The present invention is directed to a fast and robust correction method that corrects only for the linear terms of an acquired field map.
The present invention corrects for magnetic resonance image distortion in an imaged volume due to magnetic field inhomogeneity by acquiring a local (to the imaged volume) magnetic field map, estimating a linear field map from the local field map, and then reconstructing MRI data based on the estimated linear field map.
In a preferred embodiment, the linear field map is determined using a maximum likelihood estimator with weights proportional to image pixel intensity. While this assumes that the actual field map deviates from the linear field map with a probability normally distributed and independent of position in order to facilitate ease in computation, the assumption in general is not true but is fairly benign in results. The method is robust in low signal regions and near abrupt field changes. In a k-space trajectory, the linear inhomogeneity terms are identical to a constant gradient in introducing a ramp to the actual k-space trajectory. In correcting for the ramp, data points are assigned to the skewed location in k-space based on the linear field map. Additionally, the linear field map can be used in combination with frequency-segmented or time-segmented methods to reduce the reconstruction time. The invention is applicable to two dimensional or three dimensional imaging.
The invention and objects and features thereof will be more readily apparent from the following detailed description and appended claims when taken with the drawing.
FIGS. 1A-1D illustrate the arrangement of conventional MRI apparatus and magnetic fields generated therein.
FIG. 2 is a functional block diagram of MRI imaging apparatus.
FIGS. 3A-3E illustrate T2-weighted breath-held spiral images through the abdomen of a patient with liver metastases with no inhomogeneity correction, demodulation to a center frequency, linear field map correction, frequency segmented algorithm correction, and reconstructed image with the frequency-segmented method with 21 frequency bins of 5 Hz each center on the median map frequency, respectively.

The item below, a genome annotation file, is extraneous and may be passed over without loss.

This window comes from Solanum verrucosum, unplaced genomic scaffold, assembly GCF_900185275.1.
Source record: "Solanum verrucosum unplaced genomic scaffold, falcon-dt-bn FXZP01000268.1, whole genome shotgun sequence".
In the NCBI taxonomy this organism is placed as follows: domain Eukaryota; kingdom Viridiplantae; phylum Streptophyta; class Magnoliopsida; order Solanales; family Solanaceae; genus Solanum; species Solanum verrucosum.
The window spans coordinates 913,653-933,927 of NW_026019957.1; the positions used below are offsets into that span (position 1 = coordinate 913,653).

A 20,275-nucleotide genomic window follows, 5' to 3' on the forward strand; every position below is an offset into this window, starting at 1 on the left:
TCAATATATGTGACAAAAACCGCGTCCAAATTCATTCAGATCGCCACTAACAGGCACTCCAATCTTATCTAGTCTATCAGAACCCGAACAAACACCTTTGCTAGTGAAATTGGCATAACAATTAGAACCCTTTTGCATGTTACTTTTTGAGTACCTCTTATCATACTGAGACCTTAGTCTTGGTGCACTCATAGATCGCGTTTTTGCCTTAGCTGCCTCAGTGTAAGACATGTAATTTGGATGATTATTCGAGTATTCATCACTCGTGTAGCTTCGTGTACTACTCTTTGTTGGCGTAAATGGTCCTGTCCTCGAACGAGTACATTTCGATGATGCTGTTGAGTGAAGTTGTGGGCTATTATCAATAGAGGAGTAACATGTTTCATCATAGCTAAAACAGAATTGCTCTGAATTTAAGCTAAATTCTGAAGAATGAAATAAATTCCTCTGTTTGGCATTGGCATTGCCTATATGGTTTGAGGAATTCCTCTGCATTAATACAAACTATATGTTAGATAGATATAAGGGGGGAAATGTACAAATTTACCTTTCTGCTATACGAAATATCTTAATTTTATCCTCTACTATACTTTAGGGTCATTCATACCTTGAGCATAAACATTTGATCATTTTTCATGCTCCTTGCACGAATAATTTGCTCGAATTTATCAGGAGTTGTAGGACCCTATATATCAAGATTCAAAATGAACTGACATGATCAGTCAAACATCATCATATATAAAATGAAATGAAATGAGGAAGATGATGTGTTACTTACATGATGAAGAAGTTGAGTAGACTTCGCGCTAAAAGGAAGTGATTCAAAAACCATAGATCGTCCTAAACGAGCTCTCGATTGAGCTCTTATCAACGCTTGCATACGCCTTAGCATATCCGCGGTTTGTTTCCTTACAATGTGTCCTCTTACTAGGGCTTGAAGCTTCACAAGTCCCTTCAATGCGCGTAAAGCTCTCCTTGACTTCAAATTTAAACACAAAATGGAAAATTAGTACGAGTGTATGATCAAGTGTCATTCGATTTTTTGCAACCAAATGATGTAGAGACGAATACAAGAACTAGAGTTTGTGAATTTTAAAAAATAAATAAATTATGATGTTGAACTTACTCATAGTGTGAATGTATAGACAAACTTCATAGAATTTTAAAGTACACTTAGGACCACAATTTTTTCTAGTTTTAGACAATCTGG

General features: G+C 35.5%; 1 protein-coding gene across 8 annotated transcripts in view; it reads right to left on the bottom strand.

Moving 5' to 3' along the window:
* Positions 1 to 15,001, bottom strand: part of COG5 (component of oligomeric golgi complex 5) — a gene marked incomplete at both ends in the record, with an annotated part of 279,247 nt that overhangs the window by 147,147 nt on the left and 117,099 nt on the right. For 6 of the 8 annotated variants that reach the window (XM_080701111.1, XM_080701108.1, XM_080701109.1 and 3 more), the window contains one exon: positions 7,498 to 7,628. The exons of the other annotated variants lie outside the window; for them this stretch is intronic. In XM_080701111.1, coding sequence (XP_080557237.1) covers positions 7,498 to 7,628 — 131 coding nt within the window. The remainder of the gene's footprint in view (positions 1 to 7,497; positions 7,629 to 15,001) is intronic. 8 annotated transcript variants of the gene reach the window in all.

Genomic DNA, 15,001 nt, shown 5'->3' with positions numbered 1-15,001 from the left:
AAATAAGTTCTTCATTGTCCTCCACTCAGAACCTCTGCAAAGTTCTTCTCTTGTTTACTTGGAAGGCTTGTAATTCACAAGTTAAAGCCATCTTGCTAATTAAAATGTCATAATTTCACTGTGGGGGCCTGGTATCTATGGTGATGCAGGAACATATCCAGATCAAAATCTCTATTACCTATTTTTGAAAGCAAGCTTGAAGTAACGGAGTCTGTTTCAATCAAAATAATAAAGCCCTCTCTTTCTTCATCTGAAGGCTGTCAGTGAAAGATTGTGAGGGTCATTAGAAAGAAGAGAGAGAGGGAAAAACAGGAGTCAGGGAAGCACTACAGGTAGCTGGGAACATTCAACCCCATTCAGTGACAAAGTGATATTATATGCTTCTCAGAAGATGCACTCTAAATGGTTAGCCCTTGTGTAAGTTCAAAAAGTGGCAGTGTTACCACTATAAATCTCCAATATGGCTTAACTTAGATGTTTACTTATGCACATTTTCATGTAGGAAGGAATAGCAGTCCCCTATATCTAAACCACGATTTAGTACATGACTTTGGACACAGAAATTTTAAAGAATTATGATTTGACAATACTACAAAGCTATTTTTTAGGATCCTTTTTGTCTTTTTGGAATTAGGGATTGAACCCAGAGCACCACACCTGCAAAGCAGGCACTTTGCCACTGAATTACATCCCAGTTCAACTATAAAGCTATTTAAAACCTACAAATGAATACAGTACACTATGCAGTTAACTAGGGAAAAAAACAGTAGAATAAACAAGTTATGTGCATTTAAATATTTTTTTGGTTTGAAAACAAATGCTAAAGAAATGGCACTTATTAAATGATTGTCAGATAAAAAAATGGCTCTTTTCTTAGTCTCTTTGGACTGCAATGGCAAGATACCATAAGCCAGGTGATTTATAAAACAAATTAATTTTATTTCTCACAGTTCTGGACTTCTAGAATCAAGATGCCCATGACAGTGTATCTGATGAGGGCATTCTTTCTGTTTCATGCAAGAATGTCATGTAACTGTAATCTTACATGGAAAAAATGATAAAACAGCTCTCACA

FIG. 4 is a field map corresponding to the slice imaged in FIG. 3.
FIG. 5 is the weighting employed for the linear estimation that corresponds to the magnitude of the image used to compute the field map.
Referring now to the drawings, FIG. 1A is a perspective view partially in section illustrating coil apparatus in an NMR imaging system, and FIGS. 1B-1D illustrate field gradients which can be produced in the apparatus of FIG. 1A. This apparatus is discussed by Hinshaw and Lent, "An Introduction to NMR Imaging: From the Bloch Equation to the Imaging Equation," Proceedings of the IEEE, Vol. 71, No. 3, March 1983, pp. 338-350. Briefly, the uniform static field B0 is generated by the magnet comprising the coil pair 10. A gradient field Gx is generated by a complex gradient coil set which can be wound on the cylinder 12. An RF field B1 is generated by a saddle coil 14. A patient undergoing imaging would be positioned along the Z axis within the saddle coil 14.
In FIG. 1B an X gradient field is shown which is parallel to the static field B0 and varies linearly with distance along the X axis but does not vary with distance along the Y and Z axes. FIGS. 1C and 1D are similar representations of the Y gradient and Z gradient fields, respectively.
FIG. 2 is a functional block diagram of the imaging apparatus as disclosed in NMR--A Perspective on Imaging, General Electric Company. A computer 20 is programmed to control the operation of the NMR apparatus and process free induction decay (FID) signals detected therefrom. The gradient field is energized by a gradient amplifier 22, and the RF coils for impressing an RF magnetic moment at the Larmor frequency is controlled by the transmitter 24 and the RF coils 26. After the selected nuclei have been flipped, the RF coils 26 are employed to detect the FID signal which is passed to the receiver 28 and thence through digitizer 30 for processing by computer 20.
In accordance with the present invention, magnetic resonance image distortion due to magnetic field inhomogeneity is corrected by estimating a linear field map based on a measured local field map. A correction algorithm using the linear field map is readily implemented in reconstructing MRI data.
The inhomogeneity correction algorithm is comprised of two steps: estimation of a linear field map and reconstruction of the data using the linear estimation.